President Donald Trump welcomed home three Americans who had been detained for years by North Korea in the wee hours of Thursday morning, saying it was a "great honor" but stipulating the true achievement would be to denuclearize the Korean peninsula.
Tony Kim, Kim Hak Song, and Kim Dong Chul were freed by the North Koreans ahead of a summit between Trump and North Korean dictator Kim Jong Un over the nation's rogue nuclear program. It's a remarkable diplomatic development given the tensions between the two leaders throughout 2017, when they traded belligerent threats.
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Secretary of State Mike Pompeo flew home with them, and Trump, Vice President Mike Pence, along with First Lady Melanie Trump and Second Lady Karen Pence, greeted the former detainees at Joint Base Andrews a little before 3 a.m. local time. The men emerged from their plane with the First and Second couples to applause and cheers.
"Hopefully everything is going to work out at the highest level," Trump said. "We want to thank Kim Jong Un who really was excellent to these three incredible people. They are really three incredible people and the fact that we were able to get them out so soon was really a tribute to a lot of things, including a certain process that is taking place right now."
Trump said the location was set for his meeting with Kim. Trump has stated the goal of the talks is for North Korea to give up its nuclear weapons.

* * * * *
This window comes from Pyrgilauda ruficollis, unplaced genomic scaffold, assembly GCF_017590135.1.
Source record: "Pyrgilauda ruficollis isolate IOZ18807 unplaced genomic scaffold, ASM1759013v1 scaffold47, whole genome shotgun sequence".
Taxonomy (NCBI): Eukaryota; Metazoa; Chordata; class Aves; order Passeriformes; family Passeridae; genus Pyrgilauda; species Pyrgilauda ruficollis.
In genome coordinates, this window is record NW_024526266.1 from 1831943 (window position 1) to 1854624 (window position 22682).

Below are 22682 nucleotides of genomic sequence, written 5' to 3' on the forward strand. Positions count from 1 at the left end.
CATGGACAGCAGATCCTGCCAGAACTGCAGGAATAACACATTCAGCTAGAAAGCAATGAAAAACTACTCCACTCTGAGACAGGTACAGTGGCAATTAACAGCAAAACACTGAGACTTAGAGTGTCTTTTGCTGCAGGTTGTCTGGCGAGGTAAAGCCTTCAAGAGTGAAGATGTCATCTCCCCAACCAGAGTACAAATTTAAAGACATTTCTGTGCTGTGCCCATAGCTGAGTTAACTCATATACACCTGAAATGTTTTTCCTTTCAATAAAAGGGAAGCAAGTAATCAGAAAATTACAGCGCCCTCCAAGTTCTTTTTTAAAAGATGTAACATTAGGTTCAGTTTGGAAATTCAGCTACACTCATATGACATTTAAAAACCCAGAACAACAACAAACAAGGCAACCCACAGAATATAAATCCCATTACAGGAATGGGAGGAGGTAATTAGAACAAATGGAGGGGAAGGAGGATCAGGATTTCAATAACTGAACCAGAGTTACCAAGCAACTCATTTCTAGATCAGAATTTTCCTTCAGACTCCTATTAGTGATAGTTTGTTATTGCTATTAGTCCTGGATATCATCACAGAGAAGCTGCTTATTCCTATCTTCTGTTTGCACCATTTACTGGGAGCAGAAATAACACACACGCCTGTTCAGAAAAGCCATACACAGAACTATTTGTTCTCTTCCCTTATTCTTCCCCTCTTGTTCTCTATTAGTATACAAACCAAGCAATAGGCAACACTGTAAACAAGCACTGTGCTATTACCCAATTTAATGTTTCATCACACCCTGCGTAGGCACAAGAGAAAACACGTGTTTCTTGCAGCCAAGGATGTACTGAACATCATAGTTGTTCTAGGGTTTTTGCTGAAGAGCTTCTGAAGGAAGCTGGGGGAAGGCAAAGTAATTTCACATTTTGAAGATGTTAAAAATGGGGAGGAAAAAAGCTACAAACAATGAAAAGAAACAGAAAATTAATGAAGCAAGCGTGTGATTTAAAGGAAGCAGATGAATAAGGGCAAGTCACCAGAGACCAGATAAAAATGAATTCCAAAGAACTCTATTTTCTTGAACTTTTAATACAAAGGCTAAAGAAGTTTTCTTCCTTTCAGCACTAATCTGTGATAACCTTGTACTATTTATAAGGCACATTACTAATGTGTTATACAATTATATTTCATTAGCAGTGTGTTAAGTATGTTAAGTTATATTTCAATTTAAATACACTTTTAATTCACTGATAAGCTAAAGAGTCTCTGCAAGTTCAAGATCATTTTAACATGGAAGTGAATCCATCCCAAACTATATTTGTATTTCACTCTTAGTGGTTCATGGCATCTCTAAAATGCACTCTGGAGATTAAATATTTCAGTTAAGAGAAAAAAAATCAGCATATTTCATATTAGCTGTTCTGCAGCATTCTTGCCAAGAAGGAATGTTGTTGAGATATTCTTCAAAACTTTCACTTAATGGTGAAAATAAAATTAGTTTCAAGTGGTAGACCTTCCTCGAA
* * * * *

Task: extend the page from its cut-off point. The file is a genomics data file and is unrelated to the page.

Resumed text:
Speaking through a translator, Kim Dong Chul, who was detained in October 2015, said it was "like a dream" to be back in the United States. He also said he was forced to do labor by the North Koreans but also received medical treatment when ill. Tony Kim and Kim Hak Song were imprisoned after Trump took office.
Trump said his "proudest achievement" would be when the peninsula was denuclearized when asked about bringing home the prisoners.
"It's a great honor, but the true honor is going to be if we have a victory in getting rid of nuclear weapons," he said.
"We're starting off on a new footing. This is a wonderful thing that he released the folks early … Very important to me," Trump added. "I really think we have a very good chance of doing something very meaningful."
Trump quipped to the assembled media they had set ratings records for the middle of the night.
He also paid tribute to Otto Warmbier, the former University of Virginia student imprisoned by North Korea for more than a year after being arrested in 2016. He was repatriated to the U.S. with severe brain damage in June and died shortly after returning.
"I want to pay my warmest respects to the parents of Otto Warmbier, who is a great young man who really suffered," Trump said.